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Future Classic Friday: Range Rover Sport

Published 31 May 2019

Land Rover’s first hint at a smaller Range Rover came in 2004, with the reveal of the Range Stormer concept car at the Detroit Auto Show. 

The styling study was designed to take the Range Rover back to its roots - a three-door, sports-themed SUV that was smaller and more agile than the rather grandiose Range Rover L322, which was now very much a luxury car more than it was a leisure SUV.

By the time a production model arrived in 2005, the design had been toned down a bit, but the Range Stormer styling was clearly visible in the car’s vented wings and front-end styling. 

Range Rover Sport (2)

It was based largely on the semi-monocoque integrated body-frame structure of the Discovery 3 and also shared its running gear, engines and Terrain Response system, though the wheelbase was shorter by 5.5-inches. The truncated chassis and low roofline meant that the Range Rover Sport was never more than a five-seater, though this was deliberate - it was priced at a very similar level to the Discovery, but was aimed at a different type of buyer. Someone who wanted a Range Rover, or at least the cachet of the brand, but didn’t have the means to buy a full-sized one. 

It was plusher, sportier and less utilitarian than the Discovery, but also a good deal smaller and far less practical. 

It also famously attracted the attentions of environmental charities, with Greenpeace protesters infiltrating the production line in 2005 and slowing down the delivery of much of the launch stock - blissfully unaware that in doing so, they were giving Land Rover even more publicity and making the waiting list for one of its most hotly anticipated new models even longer…

Range Rover Sport (3)

Unsurprisingly, the Range Rover Sport was a big hit - over half-a-million were sold worldwide between its launch in 2005 and its replacement in 2013. Later ones are, of course, still very desirable second-hand cars, but the early examples are getting rare now, with many of them being broken up by specialists as a source of valuable spares for more valuable later cars - a theme that’s not uncommon among high end luxury cars. A good number are exported, too - though sometimes without the owner’s consent… sadly, the demand from some less scrupulous import markets has made the Sport one of the most stolen cars in the UK.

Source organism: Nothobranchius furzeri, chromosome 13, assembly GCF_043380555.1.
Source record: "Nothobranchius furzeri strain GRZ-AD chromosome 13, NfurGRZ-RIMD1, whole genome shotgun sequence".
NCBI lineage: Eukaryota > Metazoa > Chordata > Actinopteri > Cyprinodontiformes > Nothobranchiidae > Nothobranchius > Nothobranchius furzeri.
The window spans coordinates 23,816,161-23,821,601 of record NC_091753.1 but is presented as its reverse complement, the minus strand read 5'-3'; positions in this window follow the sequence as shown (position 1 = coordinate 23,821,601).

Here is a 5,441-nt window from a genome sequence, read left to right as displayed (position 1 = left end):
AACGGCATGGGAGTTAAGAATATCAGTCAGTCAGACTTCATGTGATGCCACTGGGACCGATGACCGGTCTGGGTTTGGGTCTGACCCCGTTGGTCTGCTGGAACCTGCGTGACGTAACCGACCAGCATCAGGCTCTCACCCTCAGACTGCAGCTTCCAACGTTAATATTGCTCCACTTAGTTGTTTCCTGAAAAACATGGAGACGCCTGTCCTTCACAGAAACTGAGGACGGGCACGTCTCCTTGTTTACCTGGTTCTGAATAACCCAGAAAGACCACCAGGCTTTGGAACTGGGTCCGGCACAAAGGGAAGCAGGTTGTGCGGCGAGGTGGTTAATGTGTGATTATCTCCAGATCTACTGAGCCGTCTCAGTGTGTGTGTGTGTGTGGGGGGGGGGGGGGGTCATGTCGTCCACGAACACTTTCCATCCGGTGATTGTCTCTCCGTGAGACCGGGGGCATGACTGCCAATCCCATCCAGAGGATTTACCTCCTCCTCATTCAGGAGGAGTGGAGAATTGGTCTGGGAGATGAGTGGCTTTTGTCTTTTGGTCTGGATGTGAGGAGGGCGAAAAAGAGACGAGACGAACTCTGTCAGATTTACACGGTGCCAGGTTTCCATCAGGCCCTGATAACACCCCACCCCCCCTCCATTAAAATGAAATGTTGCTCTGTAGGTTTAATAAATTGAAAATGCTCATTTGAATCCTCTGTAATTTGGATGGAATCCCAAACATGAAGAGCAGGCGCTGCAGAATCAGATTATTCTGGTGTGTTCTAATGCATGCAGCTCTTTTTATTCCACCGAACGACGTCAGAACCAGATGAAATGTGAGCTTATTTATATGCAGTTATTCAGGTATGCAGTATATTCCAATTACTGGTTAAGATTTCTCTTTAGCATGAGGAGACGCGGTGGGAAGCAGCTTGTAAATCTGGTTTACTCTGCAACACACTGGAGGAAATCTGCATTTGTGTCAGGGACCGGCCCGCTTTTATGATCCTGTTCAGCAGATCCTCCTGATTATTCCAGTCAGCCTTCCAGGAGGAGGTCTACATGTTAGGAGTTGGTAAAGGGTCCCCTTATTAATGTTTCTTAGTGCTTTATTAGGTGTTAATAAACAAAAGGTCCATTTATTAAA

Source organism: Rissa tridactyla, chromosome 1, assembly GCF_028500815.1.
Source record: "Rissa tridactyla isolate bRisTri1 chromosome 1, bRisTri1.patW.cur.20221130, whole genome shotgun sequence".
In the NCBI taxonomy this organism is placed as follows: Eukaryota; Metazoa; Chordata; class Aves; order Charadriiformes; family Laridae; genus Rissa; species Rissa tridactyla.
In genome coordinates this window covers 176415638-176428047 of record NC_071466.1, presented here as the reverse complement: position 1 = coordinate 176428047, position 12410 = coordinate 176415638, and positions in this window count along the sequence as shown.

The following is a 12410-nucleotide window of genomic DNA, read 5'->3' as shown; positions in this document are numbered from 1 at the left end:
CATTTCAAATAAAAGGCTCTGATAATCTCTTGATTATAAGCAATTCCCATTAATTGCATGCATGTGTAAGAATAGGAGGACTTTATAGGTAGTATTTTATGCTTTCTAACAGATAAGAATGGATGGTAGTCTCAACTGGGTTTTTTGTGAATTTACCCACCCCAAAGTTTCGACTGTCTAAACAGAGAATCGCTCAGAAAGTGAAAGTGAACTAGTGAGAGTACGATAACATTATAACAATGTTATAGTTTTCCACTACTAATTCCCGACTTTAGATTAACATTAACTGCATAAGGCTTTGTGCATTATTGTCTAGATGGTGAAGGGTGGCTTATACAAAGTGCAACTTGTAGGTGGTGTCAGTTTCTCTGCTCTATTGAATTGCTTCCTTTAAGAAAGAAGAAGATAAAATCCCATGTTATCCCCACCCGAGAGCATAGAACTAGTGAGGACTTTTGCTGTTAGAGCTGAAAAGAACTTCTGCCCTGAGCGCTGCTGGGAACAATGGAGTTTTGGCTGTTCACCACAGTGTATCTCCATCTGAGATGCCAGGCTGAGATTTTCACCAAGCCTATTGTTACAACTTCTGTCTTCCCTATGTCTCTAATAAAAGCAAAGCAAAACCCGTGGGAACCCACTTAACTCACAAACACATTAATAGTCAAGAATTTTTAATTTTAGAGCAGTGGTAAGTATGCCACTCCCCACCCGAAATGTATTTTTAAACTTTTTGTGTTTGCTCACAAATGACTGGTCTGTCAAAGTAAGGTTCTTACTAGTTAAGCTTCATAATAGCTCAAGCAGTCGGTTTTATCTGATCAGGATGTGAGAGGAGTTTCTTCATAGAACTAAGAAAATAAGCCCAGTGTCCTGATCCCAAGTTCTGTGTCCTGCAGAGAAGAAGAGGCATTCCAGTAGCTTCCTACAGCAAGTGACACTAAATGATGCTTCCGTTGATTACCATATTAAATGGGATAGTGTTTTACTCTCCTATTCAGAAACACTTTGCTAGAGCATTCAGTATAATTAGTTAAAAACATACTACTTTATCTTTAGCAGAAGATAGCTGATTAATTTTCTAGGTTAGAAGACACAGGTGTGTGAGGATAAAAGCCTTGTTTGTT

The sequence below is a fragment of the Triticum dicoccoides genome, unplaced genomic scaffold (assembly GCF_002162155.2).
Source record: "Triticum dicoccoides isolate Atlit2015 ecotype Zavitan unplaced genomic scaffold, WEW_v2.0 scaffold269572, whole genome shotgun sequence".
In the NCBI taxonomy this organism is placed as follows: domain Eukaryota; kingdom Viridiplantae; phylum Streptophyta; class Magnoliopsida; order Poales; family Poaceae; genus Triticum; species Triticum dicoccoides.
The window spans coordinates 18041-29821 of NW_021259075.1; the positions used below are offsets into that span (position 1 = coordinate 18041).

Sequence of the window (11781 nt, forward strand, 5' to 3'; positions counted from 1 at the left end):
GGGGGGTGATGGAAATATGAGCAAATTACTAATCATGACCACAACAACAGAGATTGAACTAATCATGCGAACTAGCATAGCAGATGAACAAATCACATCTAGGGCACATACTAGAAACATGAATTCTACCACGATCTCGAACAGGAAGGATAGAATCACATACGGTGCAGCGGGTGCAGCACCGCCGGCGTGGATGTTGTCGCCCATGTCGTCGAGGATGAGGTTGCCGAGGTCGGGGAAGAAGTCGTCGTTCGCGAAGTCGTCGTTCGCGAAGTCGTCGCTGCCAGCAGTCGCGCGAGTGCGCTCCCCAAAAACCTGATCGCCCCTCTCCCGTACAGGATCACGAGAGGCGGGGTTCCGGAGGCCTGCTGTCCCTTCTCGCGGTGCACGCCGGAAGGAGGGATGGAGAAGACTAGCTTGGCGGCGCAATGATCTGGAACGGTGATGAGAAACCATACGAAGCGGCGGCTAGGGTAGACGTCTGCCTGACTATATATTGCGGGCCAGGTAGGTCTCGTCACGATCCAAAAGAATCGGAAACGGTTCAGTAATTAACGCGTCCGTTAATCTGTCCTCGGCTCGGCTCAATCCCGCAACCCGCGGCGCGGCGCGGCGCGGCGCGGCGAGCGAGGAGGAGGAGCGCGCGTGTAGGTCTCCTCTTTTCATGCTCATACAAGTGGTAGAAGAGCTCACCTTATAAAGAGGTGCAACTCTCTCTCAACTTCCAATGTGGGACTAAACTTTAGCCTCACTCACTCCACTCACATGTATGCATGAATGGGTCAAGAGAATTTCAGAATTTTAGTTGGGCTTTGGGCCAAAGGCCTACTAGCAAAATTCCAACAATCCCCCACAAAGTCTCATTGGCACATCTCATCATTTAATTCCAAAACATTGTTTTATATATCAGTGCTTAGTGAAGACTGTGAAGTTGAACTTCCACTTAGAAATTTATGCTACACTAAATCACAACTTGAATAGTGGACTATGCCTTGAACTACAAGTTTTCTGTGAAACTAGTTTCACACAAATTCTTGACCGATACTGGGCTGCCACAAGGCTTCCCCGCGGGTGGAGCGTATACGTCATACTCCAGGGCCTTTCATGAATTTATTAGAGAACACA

The least desirable model, to both a buyer and a car thief, is the launch spec 2.7 TD V6, which has average performance at best, yet is barely less thirsty than the 4.4 V8. The 2.7’s are also prone to turbo failure and automatic gearbox problems, neither of which tend to bother the Jaguar-developed AJ V8.

Later cars got the much improved 3.0-litre TD V6 along with the 3.6-litre TD V8, which was a completely in-house design and a wonderful engine, which is still being used today after well over a decade in service. 

Range Rover Sport (4)

Whichever model you go for, though, the Range Rover Sport feels special. It’s as cosseting and upmarket as the ‘big’ Range Rover, and more importantly it was the car that set Range Rover onto the trajectory of becoming a brand in its own right, rather than just a model. Without it, we wouldn’t have the Evoque or the Velar, nor would the original Range Rover have continued its evolution into premium luxury. 

You can love or loathe its image very easily, but one thing you can’t deny is the impact that the Range Rover Sport had on the market and the depth it added to the Range Rover brand. If a car’s future classic credentials are backed-up by its importance to its maker and the way it influenced its future, then the Range Rover Sport has its place in the history books pretty much guaranteed…

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